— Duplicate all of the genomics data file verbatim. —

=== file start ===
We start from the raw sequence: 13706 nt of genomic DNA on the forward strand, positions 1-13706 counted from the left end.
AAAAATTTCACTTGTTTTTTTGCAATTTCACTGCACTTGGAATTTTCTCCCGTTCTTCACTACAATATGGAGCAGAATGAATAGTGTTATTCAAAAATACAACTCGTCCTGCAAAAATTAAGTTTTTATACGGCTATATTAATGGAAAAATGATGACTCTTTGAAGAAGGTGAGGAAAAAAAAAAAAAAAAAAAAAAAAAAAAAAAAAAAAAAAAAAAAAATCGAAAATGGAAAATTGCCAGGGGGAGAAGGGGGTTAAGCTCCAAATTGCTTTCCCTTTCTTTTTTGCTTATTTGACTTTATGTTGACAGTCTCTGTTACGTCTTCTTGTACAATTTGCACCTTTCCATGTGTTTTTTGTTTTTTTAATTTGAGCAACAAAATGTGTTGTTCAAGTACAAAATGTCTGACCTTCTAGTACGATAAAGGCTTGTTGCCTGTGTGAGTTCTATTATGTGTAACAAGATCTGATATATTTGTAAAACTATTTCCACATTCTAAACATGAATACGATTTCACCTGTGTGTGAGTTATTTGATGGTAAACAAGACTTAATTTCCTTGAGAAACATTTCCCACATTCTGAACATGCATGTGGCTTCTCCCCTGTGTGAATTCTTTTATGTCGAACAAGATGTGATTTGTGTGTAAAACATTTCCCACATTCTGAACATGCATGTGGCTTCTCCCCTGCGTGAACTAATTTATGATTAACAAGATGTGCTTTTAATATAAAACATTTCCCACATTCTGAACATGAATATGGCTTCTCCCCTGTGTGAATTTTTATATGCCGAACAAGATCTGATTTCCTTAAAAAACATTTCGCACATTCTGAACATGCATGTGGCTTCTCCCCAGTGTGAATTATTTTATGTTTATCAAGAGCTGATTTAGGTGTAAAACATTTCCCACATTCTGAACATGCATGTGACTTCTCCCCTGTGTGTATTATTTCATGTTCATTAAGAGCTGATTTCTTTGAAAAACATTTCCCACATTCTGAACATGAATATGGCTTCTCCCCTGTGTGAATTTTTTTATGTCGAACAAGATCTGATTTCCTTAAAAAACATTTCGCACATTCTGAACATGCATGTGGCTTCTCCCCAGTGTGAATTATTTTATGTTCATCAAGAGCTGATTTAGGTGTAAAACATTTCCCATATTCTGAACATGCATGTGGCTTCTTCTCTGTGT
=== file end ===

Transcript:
We start from the raw sequence: 13706 nt of genomic DNA on the forward strand, positions 1-13706 counted from the left end.
AAAAATTTCACTTGTTTTTTTGCAATTTCACTGCACTTGGAATTTTCTCCCGTTCTTCACTACAATATGGAGCAGAATGAATAGTGTTATTCAAAAATACAACTCGTCCTGCAAAAATTAAGTTTTTATACGGCTATATTAATGGAAAAATGATGACTCTTTGAAGAAGGTGAGGAAAAAAAAAAAAAAAAAAAAAAAAAAAAAAAAAAAAAAAAAAAAAATCGAAAATGGAAAATTGCCAGGGGGAGAAGGGGGTTAAGCTCCAAATTGCTTTCCCTTTCTTTTTTGCTTATTTGACTTTATGTTGACAGTCTCTGTTACGTCTTCTTGTACAATTTGCACCTTTCCATGTGTTTTTTGTTTTTTTAATTTGAGCAACAAAATGTGTTGTTCAAGTACAAAATGTCTGACCTTCTAGTACGATAAAGGCTTGTTGCCTGTGTGAGTTCTATTATGTGTAACAAGATCTGATATATTTGTAAAACTATTTCCACATTCTAAACATGAATACGATTTCACCTGTGTGTGAGTTATTTGATGGTAAACAAGACTTAATTTCCTTGAGAAACATTTCCCACATTCTGAACATGCATGTGGCTTCTCCCCTGTGTGAATTCTTTTATGTCGAACAAGATGTGATTTGTGTGTAAAACATTTCCCACATTCTGAACATGCATGTGGCTTCTCCCCTGCGTGAACTAATTTATGATTAACAAGATGTGCTTTTAATATAAAACATTTCCCACATTCTGAACATGAATATGGCTTCTCCCCTGTGTGAATTTTTATATGCCGAACAAGATCTGATTTCCTTAAAAAACATTTCGCACATTCTGAACATGCATGTGGCTTCTCCCCAGTGTGAATTATTTTATGTTTATCAAGAGCTGATTTAGGTGTAAAACATTTCCCACATTCTGAACATGCATGTGACTTCTCCCCTGTGTGTATTATTTCATGTTCATTAAGAGCTGATTTCTTTGAAAAACATTTCCCACATTCTGAACATGAATATGGCTTCTCCCCTGTGTGAATTTTTTTATGTCGAACAAGATCTGATTTCCTTAAAAAACATTTCGCACATTCTGAACATGCATGTGGCTTCTCCCCAGTGTGAATTATTTTATGTTCATCAAGAGCTGATTTAGGTGTAAAACATTTCCCATATTCTGAACATGCATGTGGCTTCTTCTCTGTGT